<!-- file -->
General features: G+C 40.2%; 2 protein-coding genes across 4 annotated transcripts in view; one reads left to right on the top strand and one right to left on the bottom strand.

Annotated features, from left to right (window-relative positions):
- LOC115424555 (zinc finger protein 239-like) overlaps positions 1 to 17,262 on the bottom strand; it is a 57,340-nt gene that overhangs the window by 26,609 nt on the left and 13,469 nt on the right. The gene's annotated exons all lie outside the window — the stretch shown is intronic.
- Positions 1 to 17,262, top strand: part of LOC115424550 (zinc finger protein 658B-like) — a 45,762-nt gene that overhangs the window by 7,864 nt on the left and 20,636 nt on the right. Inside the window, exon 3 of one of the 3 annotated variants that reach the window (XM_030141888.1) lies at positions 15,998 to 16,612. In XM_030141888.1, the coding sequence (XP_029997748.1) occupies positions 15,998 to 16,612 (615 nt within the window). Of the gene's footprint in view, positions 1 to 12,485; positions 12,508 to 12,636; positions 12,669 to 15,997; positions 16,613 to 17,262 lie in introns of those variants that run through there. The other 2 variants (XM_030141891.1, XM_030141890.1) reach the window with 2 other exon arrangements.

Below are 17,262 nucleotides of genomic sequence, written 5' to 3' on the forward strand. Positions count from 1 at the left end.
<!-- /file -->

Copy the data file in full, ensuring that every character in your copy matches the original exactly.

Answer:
General features: G+C 40.2%; 2 protein-coding genes across 4 annotated transcripts in view; one reads left to right on the top strand and one right to left on the bottom strand.

Annotated features, from left to right (window-relative positions):
- LOC115424555 (zinc finger protein 239-like) overlaps positions 1 to 17,262 on the bottom strand; it is a 57,340-nt gene that overhangs the window by 26,609 nt on the left and 13,469 nt on the right. The gene's annotated exons all lie outside the window — the stretch shown is intronic.
- Positions 1 to 17,262, top strand: part of LOC115424550 (zinc finger protein 658B-like) — a 45,762-nt gene that overhangs the window by 7,864 nt on the left and 20,636 nt on the right. Inside the window, exon 3 of one of the 3 annotated variants that reach the window (XM_030141888.1) lies at positions 15,998 to 16,612. In XM_030141888.1, the coding sequence (XP_029997748.1) occupies positions 15,998 to 16,612 (615 nt within the window). Of the gene's footprint in view, positions 1 to 12,485; positions 12,508 to 12,636; positions 12,669 to 15,997; positions 16,613 to 17,262 lie in introns of those variants that run through there. The other 2 variants (XM_030141891.1, XM_030141890.1) reach the window with 2 other exon arrangements.

Below are 17,262 nucleotides of genomic sequence, written 5' to 3' on the forward strand. Positions count from 1 at the left end.